Links

The Rice University Neologisms Database

I have found a new database to follow.

Conference organizing work frequently has me proofreading numerous documents, including a CFP that uses the word “Italianicity.”  One Google search later, and rather than depending on Urban Dictionary, this database from Rice University appears as a top search result for all definitions that you need for compound words, portmanteaus, and whatever other wordplay you can’t define.

The Rice University Neologism Database includes entries–some familiar, some surprising–for B-dubs, H.A.M., kaiju, vachaos, and of course l33t.  Etymologies are included, some drawing from verified sources, others less verifiable and more reliant on firsthand experience, yet still identifying newer terminology that many dictionaries may not have yet incorporated.

Enjoy tracking the evolution of the English language–just be aware that some of the language may be a bit coarse, some quite disturbing given the levels of hate (based on, to name a few, race, religion, and gender) we have seen produced through language, especially in online discourse.  Even though this is a database hosted by a university, you may receive odd glances from people reading over your shoulder.

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ArchiveGrid: An Archive Search Engine

ArchiveGrid: An Archive Search Engine

ArchiveGrid is a collection of over two million archival material descriptions, including MARC records from WorldCat and finding aids harvested from the web. It’s supported by OCLC Research as the basis for our experimentation and testing in text mining, data analysis, and discovery system applications and interfaces. Archival collections held by thousands of libraries, museums, historical societies, and archives are represented in ArchiveGrid.

ArchiveGrid provides access to detailed archival collection descriptions, making information available about historical documents, personal papers, family histories, and other archival materials. It also provides contact information for the institutions where the collections are kept.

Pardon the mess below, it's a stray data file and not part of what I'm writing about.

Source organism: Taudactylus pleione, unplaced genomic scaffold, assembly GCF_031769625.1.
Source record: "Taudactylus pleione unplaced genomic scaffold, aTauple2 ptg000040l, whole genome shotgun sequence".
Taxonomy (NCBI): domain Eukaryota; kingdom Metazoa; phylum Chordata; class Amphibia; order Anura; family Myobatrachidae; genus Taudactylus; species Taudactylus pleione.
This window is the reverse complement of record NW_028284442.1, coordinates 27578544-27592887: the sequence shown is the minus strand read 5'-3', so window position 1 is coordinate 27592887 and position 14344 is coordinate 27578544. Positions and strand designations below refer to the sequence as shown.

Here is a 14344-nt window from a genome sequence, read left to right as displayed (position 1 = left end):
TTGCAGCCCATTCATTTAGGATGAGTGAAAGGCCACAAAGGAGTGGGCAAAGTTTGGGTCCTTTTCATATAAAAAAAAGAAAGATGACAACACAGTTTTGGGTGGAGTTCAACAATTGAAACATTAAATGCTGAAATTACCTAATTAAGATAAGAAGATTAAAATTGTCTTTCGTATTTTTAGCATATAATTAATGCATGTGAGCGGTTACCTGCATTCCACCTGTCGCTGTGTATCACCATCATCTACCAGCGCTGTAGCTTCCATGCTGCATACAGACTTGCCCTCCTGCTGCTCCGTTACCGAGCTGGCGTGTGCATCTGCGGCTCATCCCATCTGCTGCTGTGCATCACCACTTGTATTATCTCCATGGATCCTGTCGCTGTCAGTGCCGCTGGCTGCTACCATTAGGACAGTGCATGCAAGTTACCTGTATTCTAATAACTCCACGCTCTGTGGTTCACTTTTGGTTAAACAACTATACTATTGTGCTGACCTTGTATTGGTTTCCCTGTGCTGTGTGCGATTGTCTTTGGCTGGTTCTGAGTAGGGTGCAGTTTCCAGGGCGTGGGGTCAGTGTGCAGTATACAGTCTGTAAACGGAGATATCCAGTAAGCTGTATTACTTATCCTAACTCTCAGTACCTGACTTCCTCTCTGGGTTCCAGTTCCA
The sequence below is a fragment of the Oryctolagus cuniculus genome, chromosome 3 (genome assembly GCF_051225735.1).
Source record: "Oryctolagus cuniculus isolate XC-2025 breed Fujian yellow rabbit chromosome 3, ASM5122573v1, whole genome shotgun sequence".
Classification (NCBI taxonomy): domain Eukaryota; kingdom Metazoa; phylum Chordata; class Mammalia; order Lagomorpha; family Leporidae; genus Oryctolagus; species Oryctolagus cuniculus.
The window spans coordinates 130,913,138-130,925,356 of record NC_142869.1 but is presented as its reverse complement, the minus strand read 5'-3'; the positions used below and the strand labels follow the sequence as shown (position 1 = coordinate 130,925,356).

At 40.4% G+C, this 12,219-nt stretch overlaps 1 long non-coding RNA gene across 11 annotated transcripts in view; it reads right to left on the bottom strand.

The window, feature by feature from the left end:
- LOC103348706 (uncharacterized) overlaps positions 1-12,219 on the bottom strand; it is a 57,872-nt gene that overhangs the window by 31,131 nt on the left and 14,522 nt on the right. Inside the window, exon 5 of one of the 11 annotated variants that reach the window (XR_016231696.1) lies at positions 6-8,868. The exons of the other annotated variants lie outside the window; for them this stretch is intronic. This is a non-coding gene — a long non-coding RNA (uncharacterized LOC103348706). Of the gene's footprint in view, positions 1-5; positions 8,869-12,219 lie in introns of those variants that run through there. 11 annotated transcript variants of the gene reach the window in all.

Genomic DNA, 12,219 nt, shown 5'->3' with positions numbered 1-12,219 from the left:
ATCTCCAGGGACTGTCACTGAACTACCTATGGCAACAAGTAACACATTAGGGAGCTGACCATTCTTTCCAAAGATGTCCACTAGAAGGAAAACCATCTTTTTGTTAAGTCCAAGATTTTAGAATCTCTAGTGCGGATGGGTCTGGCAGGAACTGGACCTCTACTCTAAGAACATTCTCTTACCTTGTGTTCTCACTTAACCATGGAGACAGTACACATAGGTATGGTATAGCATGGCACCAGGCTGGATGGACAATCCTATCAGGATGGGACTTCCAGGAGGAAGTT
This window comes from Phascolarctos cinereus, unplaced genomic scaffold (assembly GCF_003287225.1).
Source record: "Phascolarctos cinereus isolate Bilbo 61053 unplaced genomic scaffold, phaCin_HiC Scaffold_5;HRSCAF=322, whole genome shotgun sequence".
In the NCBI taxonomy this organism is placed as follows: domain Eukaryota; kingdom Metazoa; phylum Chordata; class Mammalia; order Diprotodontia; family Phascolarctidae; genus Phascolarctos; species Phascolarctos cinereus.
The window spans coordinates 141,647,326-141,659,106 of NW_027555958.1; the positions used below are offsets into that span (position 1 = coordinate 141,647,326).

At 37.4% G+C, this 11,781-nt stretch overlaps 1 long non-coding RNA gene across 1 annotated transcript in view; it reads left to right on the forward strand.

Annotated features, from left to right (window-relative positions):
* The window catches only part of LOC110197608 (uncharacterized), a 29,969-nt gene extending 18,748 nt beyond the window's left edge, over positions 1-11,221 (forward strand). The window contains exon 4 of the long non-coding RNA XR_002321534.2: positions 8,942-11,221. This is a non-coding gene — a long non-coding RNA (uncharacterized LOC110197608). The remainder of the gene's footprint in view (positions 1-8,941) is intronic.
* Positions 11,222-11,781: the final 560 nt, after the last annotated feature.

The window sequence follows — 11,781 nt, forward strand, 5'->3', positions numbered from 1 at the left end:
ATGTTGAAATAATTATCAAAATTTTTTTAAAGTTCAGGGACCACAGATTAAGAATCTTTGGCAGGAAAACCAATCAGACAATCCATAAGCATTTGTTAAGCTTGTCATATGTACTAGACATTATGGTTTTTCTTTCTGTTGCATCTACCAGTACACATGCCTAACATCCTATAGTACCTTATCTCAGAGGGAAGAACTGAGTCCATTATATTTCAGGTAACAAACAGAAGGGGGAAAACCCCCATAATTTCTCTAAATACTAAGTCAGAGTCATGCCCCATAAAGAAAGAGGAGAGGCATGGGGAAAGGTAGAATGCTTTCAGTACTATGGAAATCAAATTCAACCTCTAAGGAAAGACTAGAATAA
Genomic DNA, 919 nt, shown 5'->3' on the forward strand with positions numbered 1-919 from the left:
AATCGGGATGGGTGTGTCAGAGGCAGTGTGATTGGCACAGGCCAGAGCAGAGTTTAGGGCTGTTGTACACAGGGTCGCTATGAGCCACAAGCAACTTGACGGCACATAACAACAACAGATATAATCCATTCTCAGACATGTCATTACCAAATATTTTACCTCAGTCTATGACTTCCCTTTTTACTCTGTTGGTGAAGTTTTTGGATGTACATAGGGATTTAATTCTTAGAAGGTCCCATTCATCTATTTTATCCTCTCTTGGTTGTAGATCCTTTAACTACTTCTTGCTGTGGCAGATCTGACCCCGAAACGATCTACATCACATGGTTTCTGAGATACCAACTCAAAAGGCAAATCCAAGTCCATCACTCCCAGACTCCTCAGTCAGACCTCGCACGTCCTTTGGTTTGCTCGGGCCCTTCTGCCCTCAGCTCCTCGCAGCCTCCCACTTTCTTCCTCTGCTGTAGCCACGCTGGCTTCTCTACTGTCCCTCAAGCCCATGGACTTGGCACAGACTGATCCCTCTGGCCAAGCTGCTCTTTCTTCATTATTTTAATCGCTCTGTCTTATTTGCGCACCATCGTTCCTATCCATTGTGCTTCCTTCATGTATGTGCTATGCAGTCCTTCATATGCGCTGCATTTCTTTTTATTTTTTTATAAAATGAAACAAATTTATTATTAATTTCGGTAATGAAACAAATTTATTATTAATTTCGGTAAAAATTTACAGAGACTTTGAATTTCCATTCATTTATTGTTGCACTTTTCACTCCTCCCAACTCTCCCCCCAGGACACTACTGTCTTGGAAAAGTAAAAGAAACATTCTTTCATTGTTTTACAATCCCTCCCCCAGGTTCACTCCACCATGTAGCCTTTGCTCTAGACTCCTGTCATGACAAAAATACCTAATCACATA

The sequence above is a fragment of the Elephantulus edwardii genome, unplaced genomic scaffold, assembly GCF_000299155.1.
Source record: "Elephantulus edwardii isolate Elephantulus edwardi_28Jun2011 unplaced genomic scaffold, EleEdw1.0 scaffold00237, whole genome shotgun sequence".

Thanks to Peter Manning at Stony Brook University for informing me about this web site.

The 2014 NABET-CWA Memorial Scholarship Awards

The 2014 NABET-CWA Memorial Scholarship Awards

Applications are now available for the 2014 NABET-CWA Memorial Scholarship Awards. Applications can be downloaded by clicking here.

The scholarship is open to sons and daughters of active, retired, or deceased members. Applicants must be students in a high school class graduating in 2014. The award supplies $750.00 yearly for four years as a partial payment of tuition or other expenses to the school designated by the winner. Winners must maintain at least a C+ average, or equivalent, during their four years in college and must attend full time.

The return date for the preliminary applications is March 21, 2014. All applications must be verified by President of the member’s Local. Completed applications should be mailed to NABET-CWA, 501 Third Street NW, 6th Floor, Washington, DC 20001.

An E-Handbook for New Faculty

The Minnesota State Colleges and Universities System hosts a web site offering advice regarding how to tackle the numerous challenges of teaching colleges courses.

Starting out in teaching can be very frustrating and stressful, but when you overcome challenges and genuinely connect with your students, the initial difficulties often seem to fade from memory.

This tutorial is meant to reduce some of the initial tension that new instructors often feel.  Although this handbook may not fully answer any question that may come up, it will hopefully help get you as prepared as possible and help you start on the best path for both you and your students.